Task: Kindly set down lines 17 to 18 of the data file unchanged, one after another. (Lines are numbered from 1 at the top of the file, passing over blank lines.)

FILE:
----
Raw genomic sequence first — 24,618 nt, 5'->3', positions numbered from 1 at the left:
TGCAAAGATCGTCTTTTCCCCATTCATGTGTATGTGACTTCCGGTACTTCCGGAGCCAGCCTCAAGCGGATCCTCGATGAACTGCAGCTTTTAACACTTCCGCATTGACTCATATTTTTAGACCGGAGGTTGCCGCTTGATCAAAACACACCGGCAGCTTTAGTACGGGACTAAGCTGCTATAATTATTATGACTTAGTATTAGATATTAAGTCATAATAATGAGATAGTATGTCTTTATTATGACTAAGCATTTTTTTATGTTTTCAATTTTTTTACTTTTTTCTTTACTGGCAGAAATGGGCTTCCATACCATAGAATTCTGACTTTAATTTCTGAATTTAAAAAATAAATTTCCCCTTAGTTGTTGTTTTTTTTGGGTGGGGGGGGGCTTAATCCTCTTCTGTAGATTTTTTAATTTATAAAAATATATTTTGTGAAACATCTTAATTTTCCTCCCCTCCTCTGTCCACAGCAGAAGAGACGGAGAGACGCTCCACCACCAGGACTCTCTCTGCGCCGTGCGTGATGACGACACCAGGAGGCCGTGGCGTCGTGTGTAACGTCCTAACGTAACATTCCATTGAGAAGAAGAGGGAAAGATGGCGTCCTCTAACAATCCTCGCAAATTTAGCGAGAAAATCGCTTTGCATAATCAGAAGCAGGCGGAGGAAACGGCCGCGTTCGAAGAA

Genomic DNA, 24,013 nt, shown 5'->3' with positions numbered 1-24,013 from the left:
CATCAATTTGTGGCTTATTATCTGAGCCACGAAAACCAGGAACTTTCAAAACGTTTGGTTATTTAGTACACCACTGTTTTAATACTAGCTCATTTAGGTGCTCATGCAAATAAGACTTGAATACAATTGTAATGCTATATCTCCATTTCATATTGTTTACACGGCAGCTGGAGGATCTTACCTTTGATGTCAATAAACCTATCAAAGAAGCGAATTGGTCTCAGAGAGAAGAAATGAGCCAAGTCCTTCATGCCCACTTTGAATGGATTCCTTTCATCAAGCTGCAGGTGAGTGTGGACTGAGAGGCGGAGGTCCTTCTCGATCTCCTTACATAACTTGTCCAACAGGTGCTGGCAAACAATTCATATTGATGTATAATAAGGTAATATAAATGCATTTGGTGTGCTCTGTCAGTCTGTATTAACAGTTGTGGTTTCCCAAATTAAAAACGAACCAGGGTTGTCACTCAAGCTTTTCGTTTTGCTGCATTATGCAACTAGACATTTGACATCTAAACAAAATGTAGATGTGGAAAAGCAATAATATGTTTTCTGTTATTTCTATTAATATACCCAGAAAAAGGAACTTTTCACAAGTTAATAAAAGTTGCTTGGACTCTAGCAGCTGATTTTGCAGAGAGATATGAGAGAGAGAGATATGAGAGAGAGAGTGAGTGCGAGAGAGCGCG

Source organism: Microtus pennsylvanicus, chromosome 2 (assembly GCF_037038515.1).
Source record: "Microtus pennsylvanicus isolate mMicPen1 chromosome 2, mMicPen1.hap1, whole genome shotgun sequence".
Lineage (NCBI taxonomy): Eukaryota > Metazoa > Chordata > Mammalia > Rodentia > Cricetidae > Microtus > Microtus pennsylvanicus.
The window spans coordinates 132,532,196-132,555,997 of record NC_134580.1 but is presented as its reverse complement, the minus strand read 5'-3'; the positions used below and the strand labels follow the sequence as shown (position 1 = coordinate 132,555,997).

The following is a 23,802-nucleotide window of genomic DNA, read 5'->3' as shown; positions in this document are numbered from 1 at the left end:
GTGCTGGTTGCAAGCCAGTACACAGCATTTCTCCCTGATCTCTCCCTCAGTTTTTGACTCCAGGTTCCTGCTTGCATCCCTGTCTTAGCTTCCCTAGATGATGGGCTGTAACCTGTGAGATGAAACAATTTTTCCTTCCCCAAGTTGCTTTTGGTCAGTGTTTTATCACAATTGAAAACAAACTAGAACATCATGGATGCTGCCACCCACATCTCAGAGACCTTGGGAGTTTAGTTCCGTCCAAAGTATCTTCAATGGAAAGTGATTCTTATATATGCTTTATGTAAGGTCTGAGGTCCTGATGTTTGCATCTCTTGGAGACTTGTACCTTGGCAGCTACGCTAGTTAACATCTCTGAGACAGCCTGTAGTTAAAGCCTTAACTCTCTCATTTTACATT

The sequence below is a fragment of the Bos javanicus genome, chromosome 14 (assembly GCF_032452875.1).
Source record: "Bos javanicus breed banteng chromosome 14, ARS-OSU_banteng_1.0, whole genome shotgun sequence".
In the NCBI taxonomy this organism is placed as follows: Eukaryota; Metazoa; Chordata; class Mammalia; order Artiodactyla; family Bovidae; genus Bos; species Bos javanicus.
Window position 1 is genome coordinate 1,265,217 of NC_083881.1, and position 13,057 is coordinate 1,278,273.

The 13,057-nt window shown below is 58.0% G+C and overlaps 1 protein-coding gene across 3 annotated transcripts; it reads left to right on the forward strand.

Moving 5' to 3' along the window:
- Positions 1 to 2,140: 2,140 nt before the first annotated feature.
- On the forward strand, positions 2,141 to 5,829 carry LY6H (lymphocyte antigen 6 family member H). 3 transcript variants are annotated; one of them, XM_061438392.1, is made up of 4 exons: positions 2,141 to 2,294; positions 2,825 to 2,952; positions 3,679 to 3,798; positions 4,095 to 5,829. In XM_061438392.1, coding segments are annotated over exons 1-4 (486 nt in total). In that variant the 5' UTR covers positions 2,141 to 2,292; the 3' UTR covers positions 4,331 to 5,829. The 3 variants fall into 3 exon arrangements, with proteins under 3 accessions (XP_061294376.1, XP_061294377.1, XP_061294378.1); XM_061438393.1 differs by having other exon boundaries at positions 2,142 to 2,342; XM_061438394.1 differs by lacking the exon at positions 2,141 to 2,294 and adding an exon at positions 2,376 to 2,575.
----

- Positions 1 to 2,140: 2,140 nt before the first annotated feature.
- On the forward strand, positions 2,141 to 5,829 carry LY6H (lymphocyte antigen 6 family member H). 3 transcript variants are annotated; one of them, XM_061438392.1, is made up of 4 exons: positions 2,141 to 2,294; positions 2,825 to 2,952; positions 3,679 to 3,798; positions 4,095 to 5,829. In XM_061438392.1, coding segments are annotated over exons 1-4 (486 nt in total). In that variant the 5' UTR covers positions 2,141 to 2,292; the 3' UTR covers positions 4,331 to 5,829. The 3 variants fall into 3 exon arrangements, with proteins under 3 accessions (XP_061294376.1, XP_061294377.1, XP_061294378.1); XM_061438393.1 differs by having other exon boundaries at positions 2,142 to 2,342; XM_061438394.1 differs by lacking the exon at positions 2,141 to 2,294 and adding an exon at positions 2,376 to 2,575.